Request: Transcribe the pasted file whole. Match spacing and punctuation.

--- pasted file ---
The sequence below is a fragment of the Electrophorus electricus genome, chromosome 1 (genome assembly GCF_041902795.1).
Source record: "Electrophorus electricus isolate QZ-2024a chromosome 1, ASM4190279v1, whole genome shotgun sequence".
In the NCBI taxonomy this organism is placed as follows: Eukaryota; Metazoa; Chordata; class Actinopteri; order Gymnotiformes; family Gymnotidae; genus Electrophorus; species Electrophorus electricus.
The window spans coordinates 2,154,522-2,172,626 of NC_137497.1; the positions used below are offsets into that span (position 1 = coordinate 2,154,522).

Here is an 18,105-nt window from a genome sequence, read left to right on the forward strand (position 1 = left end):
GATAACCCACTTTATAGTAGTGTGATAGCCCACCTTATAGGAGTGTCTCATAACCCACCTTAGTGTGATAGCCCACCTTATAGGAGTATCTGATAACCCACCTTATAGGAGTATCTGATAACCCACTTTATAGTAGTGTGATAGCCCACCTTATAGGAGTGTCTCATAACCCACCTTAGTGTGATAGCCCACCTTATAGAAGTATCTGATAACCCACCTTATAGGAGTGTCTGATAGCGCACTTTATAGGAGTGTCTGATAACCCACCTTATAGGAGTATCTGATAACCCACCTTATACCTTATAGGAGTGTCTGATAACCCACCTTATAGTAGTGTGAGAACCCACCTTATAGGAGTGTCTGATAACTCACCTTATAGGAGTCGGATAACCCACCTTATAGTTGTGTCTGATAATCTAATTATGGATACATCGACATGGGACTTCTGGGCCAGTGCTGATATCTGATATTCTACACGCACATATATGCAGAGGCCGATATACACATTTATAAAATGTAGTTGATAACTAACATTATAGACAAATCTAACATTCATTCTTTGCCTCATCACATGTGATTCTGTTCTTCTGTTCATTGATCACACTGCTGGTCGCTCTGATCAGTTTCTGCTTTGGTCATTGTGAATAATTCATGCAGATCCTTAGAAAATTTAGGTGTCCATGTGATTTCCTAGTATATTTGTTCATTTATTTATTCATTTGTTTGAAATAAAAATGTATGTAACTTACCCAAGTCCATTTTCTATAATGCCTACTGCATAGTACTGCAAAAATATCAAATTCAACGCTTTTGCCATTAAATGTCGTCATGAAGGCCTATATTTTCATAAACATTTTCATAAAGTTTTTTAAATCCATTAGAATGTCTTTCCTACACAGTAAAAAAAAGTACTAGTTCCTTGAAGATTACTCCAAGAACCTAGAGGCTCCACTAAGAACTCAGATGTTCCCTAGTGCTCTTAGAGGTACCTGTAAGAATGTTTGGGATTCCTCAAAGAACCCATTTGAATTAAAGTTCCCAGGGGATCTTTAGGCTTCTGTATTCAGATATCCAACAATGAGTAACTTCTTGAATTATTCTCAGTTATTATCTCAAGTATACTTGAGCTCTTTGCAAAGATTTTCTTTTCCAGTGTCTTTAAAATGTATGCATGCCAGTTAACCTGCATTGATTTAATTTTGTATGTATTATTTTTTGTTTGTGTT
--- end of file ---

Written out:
The sequence below is a fragment of the Electrophorus electricus genome, chromosome 1 (genome assembly GCF_041902795.1).
Source record: "Electrophorus electricus isolate QZ-2024a chromosome 1, ASM4190279v1, whole genome shotgun sequence".
In the NCBI taxonomy this organism is placed as follows: Eukaryota; Metazoa; Chordata; class Actinopteri; order Gymnotiformes; family Gymnotidae; genus Electrophorus; species Electrophorus electricus.
The window spans coordinates 2,154,522-2,172,626 of NC_137497.1; the positions used below are offsets into that span (position 1 = coordinate 2,154,522).

Here is an 18,105-nt window from a genome sequence, read left to right on the forward strand (position 1 = left end):
GATAACCCACTTTATAGTAGTGTGATAGCCCACCTTATAGGAGTGTCTCATAACCCACCTTAGTGTGATAGCCCACCTTATAGGAGTATCTGATAACCCACCTTATAGGAGTATCTGATAACCCACTTTATAGTAGTGTGATAGCCCACCTTATAGGAGTGTCTCATAACCCACCTTAGTGTGATAGCCCACCTTATAGAAGTATCTGATAACCCACCTTATAGGAGTGTCTGATAGCGCACTTTATAGGAGTGTCTGATAACCCACCTTATAGGAGTATCTGATAACCCACCTTATACCTTATAGGAGTGTCTGATAACCCACCTTATAGTAGTGTGAGAACCCACCTTATAGGAGTGTCTGATAACTCACCTTATAGGAGTCGGATAACCCACCTTATAGTTGTGTCTGATAATCTAATTATGGATACATCGACATGGGACTTCTGGGCCAGTGCTGATATCTGATATTCTACACGCACATATATGCAGAGGCCGATATACACATTTATAAAATGTAGTTGATAACTAACATTATAGACAAATCTAACATTCATTCTTTGCCTCATCACATGTGATTCTGTTCTTCTGTTCATTGATCACACTGCTGGTCGCTCTGATCAGTTTCTGCTTTGGTCATTGTGAATAATTCATGCAGATCCTTAGAAAATTTAGGTGTCCATGTGATTTCCTAGTATATTTGTTCATTTATTTATTCATTTGTTTGAAATAAAAATGTATGTAACTTACCCAAGTCCATTTTCTATAATGCCTACTGCATAGTACTGCAAAAATATCAAATTCAACGCTTTTGCCATTAAATGTCGTCATGAAGGCCTATATTTTCATAAACATTTTCATAAAGTTTTTTAAATCCATTAGAATGTCTTTCCTACACAGTAAAAAAAAGTACTAGTTCCTTGAAGATTACTCCAAGAACCTAGAGGCTCCACTAAGAACTCAGATGTTCCCTAGTGCTCTTAGAGGTACCTGTAAGAATGTTTGGGATTCCTCAAAGAACCCATTTGAATTAAAGTTCCCAGGGGATCTTTAGGCTTCTGTATTCAGATATCCAACAATGAGTAACTTCTTGAATTATTCTCAGTTATTATCTCAAGTATACTTGAGCTCTTTGCAAAGATTTTCTTTTCCAGTGTCTTTAAAATGTATGCATGCCAGTTAACCTGCATTGATTTAATTTTGTATGTATTATTTTTTGTTTGTGTT